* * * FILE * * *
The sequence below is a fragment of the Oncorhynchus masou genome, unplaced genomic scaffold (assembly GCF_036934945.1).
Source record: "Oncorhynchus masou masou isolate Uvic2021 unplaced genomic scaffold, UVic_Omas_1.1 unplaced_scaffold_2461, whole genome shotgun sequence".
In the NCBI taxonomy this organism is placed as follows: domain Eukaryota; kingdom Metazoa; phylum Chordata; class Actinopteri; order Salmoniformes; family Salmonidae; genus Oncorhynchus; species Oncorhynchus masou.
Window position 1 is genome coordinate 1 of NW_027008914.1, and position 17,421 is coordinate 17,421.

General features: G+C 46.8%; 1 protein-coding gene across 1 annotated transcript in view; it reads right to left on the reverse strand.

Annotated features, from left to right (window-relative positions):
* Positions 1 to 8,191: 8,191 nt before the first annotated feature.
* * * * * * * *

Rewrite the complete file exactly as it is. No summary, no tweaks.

The sequence below is a fragment of the Oncorhynchus masou genome, unplaced genomic scaffold (assembly GCF_036934945.1).
Source record: "Oncorhynchus masou masou isolate Uvic2021 unplaced genomic scaffold, UVic_Omas_1.1 unplaced_scaffold_2461, whole genome shotgun sequence".
In the NCBI taxonomy this organism is placed as follows: domain Eukaryota; kingdom Metazoa; phylum Chordata; class Actinopteri; order Salmoniformes; family Salmonidae; genus Oncorhynchus; species Oncorhynchus masou.
Window position 1 is genome coordinate 1 of NW_027008914.1, and position 17,421 is coordinate 17,421.

General features: G+C 46.8%; 1 protein-coding gene across 1 annotated transcript in view; it reads right to left on the reverse strand.

Annotated features, from left to right (window-relative positions):
* Positions 1 to 8,191: 8,191 nt before the first annotated feature.